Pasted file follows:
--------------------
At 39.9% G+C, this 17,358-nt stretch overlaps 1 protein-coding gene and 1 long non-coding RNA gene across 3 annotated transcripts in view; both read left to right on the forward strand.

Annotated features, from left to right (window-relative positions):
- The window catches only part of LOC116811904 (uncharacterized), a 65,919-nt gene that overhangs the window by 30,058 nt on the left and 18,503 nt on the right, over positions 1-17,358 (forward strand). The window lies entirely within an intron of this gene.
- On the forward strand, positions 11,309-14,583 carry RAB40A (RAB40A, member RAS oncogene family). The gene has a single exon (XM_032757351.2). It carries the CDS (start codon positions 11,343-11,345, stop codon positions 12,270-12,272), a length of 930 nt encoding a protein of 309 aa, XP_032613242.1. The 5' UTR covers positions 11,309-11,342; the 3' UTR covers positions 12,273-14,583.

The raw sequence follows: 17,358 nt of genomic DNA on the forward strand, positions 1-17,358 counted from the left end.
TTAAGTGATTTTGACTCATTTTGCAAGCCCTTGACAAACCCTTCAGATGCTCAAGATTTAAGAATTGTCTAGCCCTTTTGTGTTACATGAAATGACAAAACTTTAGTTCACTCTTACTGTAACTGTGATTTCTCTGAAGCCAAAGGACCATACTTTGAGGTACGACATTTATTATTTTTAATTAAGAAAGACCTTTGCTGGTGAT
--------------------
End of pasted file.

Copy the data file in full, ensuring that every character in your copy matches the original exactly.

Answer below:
At 39.9% G+C, this 17,358-nt stretch overlaps 1 protein-coding gene and 1 long non-coding RNA gene across 3 annotated transcripts in view; both read left to right on the forward strand.

Annotated features, from left to right (window-relative positions):
- The window catches only part of LOC116811904 (uncharacterized), a 65,919-nt gene that overhangs the window by 30,058 nt on the left and 18,503 nt on the right, over positions 1-17,358 (forward strand). The window lies entirely within an intron of this gene.
- On the forward strand, positions 11,309-14,583 carry RAB40A (RAB40A, member RAS oncogene family). The gene has a single exon (XM_032757351.2). It carries the CDS (start codon positions 11,343-11,345, stop codon positions 12,270-12,272), a length of 930 nt encoding a protein of 309 aa, XP_032613242.1. The 5' UTR covers positions 11,309-11,342; the 3' UTR covers positions 12,273-14,583.

The raw sequence follows: 17,358 nt of genomic DNA on the forward strand, positions 1-17,358 counted from the left end.
TTAAGTGATTTTGACTCATTTTGCAAGCCCTTGACAAACCCTTCAGATGCTCAAGATTTAAGAATTGTCTAGCCCTTTTGTGTTACATGAAATGACAAAACTTTAGTTCACTCTTACTGTAACTGTGATTTCTCTGAAGCCAAAGGACCATACTTTGAGGTACGACATTTATTATTTTTAATTAAGAAAGACCTTTGCTGGTGAT